This summer, Indie Artist Press has released all three books in my Eastport Series (Secret Vow, Kiss the Bridesmaid, Forever Your Valentine) in a set called A Homecoming in Eastport. These contemporary romances involve three friends in the fictional town of Eastport, Ontario.
In Book 1, Secret Vow, Brooke has kept a terrible secret for 18 years. As she falls in love with Ian, she realizes that revealing what she knows might mean losing him forever. On the other hand, she can’t live with herself if she doesn’t try to set things right.
Brooke’s predicament leads me to the topic of regrets, and how they can torment us if we let them. How often have you looked back on decisions you’ve made in the past and thought, “If only I’d done that differently …”?
I’m the type who will stew about my mistakes for years, or even decades. Fortunately there are no tragic secrets or hidden crimes in my past to weigh on my conscience. But there are many things I would have done differently, given a second chance. Now that I’m [mmmf] years old and maybe a little wiser, it’s easier to look back and see where I went wrong.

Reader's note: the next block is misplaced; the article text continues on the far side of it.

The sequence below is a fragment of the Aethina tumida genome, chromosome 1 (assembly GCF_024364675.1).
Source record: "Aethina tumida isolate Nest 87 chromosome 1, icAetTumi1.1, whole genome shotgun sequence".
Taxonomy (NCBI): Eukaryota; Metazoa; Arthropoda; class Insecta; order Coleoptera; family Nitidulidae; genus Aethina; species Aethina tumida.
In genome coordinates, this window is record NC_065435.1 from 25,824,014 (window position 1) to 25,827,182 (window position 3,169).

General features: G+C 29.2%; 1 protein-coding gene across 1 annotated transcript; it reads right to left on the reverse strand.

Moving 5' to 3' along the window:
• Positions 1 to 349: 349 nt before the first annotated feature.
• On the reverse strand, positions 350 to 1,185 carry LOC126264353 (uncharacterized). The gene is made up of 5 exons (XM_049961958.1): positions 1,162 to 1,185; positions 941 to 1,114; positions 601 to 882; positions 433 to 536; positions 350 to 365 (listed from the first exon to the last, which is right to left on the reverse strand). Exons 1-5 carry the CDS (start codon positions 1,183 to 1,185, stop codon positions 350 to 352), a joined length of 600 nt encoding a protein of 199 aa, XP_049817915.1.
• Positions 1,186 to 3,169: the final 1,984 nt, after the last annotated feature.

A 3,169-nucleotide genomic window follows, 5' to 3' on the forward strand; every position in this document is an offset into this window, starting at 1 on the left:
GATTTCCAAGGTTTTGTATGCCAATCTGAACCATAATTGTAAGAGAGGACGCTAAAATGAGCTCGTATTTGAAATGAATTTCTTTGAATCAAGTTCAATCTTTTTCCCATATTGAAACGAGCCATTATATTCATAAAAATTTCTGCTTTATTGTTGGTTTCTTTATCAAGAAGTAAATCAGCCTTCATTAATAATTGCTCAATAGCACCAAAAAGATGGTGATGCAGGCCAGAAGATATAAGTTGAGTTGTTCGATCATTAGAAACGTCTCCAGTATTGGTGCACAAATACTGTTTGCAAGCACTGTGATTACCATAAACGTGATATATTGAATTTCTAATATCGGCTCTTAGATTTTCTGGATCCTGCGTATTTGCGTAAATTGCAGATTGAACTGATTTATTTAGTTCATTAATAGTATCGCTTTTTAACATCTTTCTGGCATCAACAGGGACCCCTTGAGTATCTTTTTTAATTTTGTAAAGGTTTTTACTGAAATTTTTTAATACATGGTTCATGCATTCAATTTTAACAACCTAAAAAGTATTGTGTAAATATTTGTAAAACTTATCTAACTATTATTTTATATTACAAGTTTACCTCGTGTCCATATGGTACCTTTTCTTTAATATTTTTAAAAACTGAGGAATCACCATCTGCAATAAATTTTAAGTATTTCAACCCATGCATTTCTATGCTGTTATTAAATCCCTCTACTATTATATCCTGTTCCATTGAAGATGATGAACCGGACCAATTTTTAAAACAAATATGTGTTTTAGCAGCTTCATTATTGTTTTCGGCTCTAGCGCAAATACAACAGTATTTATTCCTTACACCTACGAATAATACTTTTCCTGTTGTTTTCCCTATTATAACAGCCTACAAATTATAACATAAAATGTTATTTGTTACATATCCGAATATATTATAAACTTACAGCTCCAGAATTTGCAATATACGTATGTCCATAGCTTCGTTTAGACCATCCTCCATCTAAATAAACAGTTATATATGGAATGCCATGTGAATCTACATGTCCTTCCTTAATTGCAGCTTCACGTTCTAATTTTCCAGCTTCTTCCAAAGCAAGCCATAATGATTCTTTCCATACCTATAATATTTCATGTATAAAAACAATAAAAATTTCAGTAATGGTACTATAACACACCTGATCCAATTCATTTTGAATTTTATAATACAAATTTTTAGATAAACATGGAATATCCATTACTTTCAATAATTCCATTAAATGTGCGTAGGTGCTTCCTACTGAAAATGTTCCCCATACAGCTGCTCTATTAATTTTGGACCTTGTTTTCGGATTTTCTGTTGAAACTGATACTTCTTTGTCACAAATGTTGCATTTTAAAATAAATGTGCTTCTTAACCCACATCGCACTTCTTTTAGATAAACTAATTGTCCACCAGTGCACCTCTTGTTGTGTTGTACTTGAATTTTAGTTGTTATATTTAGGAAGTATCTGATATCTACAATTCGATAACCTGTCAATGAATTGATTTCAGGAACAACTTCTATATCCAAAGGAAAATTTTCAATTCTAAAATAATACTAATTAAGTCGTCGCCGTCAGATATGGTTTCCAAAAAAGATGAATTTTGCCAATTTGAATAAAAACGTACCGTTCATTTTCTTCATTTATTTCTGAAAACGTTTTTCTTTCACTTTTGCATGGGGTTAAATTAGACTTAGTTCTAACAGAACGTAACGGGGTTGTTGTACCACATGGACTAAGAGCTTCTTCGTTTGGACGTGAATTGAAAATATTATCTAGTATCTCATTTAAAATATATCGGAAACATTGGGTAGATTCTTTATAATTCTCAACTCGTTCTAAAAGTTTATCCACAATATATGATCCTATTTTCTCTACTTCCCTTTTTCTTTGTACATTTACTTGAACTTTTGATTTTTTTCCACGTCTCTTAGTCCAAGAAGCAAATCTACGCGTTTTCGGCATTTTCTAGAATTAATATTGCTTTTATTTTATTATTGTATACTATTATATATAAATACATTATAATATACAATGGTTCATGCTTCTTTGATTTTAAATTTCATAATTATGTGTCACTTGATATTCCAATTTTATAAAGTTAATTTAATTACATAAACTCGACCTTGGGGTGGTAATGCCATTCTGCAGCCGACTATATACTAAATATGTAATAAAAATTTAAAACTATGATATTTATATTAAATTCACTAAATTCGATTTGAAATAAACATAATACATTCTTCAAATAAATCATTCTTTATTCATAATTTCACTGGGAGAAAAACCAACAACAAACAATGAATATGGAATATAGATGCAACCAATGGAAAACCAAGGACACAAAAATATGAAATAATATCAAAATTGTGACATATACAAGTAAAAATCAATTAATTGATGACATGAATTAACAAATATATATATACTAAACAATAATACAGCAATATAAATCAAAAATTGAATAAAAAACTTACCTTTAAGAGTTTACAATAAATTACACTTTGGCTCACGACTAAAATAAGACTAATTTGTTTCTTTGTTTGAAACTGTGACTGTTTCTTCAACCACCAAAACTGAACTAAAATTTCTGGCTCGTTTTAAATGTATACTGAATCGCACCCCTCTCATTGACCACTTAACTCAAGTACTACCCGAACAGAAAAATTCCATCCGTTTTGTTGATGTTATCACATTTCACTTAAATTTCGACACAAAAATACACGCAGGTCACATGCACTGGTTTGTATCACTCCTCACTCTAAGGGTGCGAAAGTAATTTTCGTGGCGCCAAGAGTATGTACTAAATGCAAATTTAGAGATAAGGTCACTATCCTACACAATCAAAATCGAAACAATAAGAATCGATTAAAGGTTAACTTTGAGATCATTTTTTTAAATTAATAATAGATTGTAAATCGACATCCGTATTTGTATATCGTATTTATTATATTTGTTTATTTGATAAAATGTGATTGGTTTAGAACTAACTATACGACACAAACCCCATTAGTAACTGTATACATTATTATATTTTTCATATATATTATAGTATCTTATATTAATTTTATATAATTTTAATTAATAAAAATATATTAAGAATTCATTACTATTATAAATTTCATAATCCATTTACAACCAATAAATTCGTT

To begin with, I wish I hadn’t let fear hold me back so often. How many opportunities did I miss?
I wish I hadn’t let pride interfere with relationships. Better to let things go instead of wasting time with arguments that don’t matter.
I wish I’d appreciated my grandparents more when they were alive, and taken time to ask more questions about their lives and our family history. I’m sure they had many stories to tell and life lessons to share. Now that they’re gone, it’s too late.
Maybe making a list of one’s regrets is a good way to let them go. Since it’s impossible to travel back in time and fix our mistakes, regrets are futile; all we can do is forgive ourselves, learn from our errors, and apply those lessons in the future.
Do you hold onto regrets, or are you able to let go of the past?
A Homecoming in Eastport is available at Amazon.